I’ve never been able to get into journaling. As a writer, I love the look and feel of a good journal, and growing up I had tons of them cluttering up my room and my desk. Each one would invite me in to write my life story – and then I would get an entry or two in and feel bored writing about myself. It would be tossed to the side until my next diary purchase. Now, looking back at those singular entries, I often giggle at the stories I felt compelled to tell in those early years, and wish that I had kept it up.

    To this day, I love journals, but I have accepted that journaling about my own experiences, thoughts and emotions is not something that I will do. However, I do fill them up now, with lists and other story ideas, snippets of thoughts ranging from the mundane to the thrilling to the obscure, little windows into my mind. And that’s enough for me.

    However, a few weeks ago, I started a “secret journal” with my daughters – they each have one, and we write notes to each other about how our day was, or questions we have or pictures, games – whatever they want to fill it with. They are both six years old, and I’m hoping we will carry this epistolary exchange forward for many years. It will give me the impetus to record bits of myself, as it will be for them, not for me. And I will cherish the bits and pieces of them that they share. By making it a community project, I hope it will work well for all of us, and fill that void that not keeping a journal leaves in a person’s ability to leave a paper trail legacy. And hopefully give me more insight into their thoughts and emotions and daily life as well, as they take the time to reflect on what they want to write.

    All that said, I popped over to your site to take a look at your weekend writing prompts (I am a HUGE fan of prompts!!) and I love what you are putting out there. Great ideas!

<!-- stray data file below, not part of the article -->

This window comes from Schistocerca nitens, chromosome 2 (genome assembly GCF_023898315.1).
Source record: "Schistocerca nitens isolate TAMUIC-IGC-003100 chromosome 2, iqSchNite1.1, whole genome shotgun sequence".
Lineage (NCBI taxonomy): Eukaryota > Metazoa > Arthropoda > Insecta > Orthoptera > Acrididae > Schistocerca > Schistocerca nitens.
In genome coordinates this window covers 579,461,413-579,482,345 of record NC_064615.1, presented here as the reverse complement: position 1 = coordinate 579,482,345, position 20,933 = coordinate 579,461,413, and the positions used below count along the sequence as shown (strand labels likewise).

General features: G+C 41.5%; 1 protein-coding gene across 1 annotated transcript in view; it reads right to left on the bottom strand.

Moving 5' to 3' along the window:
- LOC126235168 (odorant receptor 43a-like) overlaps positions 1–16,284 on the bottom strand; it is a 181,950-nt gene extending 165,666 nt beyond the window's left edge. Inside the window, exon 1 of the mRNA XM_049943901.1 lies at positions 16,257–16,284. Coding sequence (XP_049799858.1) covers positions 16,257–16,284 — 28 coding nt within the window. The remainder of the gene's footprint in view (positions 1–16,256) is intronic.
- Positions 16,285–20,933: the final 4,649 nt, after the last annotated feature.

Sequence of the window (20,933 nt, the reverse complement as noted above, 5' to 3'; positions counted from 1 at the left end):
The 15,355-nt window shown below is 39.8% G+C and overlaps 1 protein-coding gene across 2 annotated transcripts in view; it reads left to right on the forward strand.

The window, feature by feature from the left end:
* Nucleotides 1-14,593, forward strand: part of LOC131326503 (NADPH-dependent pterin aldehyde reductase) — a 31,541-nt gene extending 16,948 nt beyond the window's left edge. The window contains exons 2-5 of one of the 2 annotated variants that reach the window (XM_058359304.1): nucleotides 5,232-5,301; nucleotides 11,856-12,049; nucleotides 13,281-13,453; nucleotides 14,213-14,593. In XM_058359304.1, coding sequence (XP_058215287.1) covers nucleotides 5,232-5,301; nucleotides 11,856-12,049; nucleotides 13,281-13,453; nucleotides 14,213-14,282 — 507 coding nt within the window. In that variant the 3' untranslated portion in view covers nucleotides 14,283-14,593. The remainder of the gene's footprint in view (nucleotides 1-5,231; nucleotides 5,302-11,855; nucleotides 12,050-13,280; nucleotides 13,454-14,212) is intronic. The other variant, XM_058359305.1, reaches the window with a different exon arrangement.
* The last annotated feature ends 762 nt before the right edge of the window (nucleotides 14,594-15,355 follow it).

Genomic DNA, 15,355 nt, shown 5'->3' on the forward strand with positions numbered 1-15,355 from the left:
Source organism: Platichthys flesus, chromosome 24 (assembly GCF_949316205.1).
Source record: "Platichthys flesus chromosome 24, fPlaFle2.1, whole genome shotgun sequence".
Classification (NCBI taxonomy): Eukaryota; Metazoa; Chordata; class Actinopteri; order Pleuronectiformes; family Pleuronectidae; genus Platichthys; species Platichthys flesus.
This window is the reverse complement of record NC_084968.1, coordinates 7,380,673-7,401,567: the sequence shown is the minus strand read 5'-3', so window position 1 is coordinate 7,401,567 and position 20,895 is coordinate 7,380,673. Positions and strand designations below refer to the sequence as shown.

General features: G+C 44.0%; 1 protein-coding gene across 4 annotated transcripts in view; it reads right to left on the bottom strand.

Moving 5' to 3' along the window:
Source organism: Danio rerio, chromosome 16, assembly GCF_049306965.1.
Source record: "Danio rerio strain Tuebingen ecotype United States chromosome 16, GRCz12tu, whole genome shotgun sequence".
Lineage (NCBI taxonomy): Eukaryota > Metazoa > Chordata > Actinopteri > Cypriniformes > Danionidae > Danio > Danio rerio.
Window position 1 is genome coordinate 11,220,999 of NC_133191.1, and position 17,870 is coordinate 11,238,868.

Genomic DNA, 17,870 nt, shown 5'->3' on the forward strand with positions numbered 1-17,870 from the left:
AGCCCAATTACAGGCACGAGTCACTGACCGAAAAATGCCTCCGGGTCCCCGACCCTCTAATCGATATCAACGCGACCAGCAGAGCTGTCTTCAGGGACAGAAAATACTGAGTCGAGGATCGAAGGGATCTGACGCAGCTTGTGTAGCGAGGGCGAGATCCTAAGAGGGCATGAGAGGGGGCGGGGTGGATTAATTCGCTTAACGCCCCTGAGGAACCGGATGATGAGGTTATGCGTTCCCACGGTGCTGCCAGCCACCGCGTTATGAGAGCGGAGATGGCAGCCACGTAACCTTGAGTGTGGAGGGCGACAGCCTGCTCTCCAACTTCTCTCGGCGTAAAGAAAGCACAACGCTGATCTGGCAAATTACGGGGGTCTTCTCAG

I hope you keep it up, and I wish you well! I know the Bipolar Bear was very happy to host you today, and anytime he’s a fan, I know it will be quality. 🙂

    1. Thanks, Alana. I just gave my daughter a journal for her 13th birthday to which she replied, “I think journals are stupid.” Be still my heart!!! Later that same day, I caught her writing in it and that night she said, “it’s actually kind of fun.” She is writing about some of her favorite memories and just doodling in it now (from what she tells me.)

      I think journals can serve all sorts of purposes – that yours are “little windows into your mind” is perfect! I also love how you are using it with your daughters. Such a great idea!

  3. It seems to me to be very similar to the letter I’d never send. I’ve written several of them over the years, but then destroyed them when I finished. Heaven forbid if I’d actually sent some to the individuals they were meant for.

    1. Yes, Heaven forbid – lol. But, writing the letters did help you in some way I assume. There is something so therapeutic about it for me, sometimes more so than talking, I guess because it is tangible.

  4. I write and write. Scribbling emotions. Always try to write something I am grateful for. I do not destroy them. I agree that reading them over and over gets me stuck in the strong emotions. But, a couple times a year, I can see if anything has changed. Often, it hasn’t and I am amazed that I refuse to make progress. Sometimes I am blown away by what I have gotten through. And, sometimes I just flip back, looking for that awesome fudge recipe (I try to horizontally dash the page edges on the recipes) or funny thing my child has said. Or even, how mean someone has been to me and how long I let them before my notes helped realize this pattern and break it. Nope. I do not care how vile, silly, repetitive, or stupid the entries seem,I need to see that each day existed.( Sometimes they all blur together and this really helps.) I would never destroy them.

    1. Sorry, didn’t mean to be anonymous! I am Creel Unbelove’d on face book! I wrote the above and love following Write Into the Light. I recommend you also check out the face book page called Just an Ordinary Girl. She tells it like it is and lets her emotional swings show. She has kids, works, and is witty, kind, and worth reading every day!

      1. Thanks, Creel Unbelove’d. I appreciate hearing more of what you write about. I like how you said you keep your entries because you “need to see that each day existed.” That says a lot to me.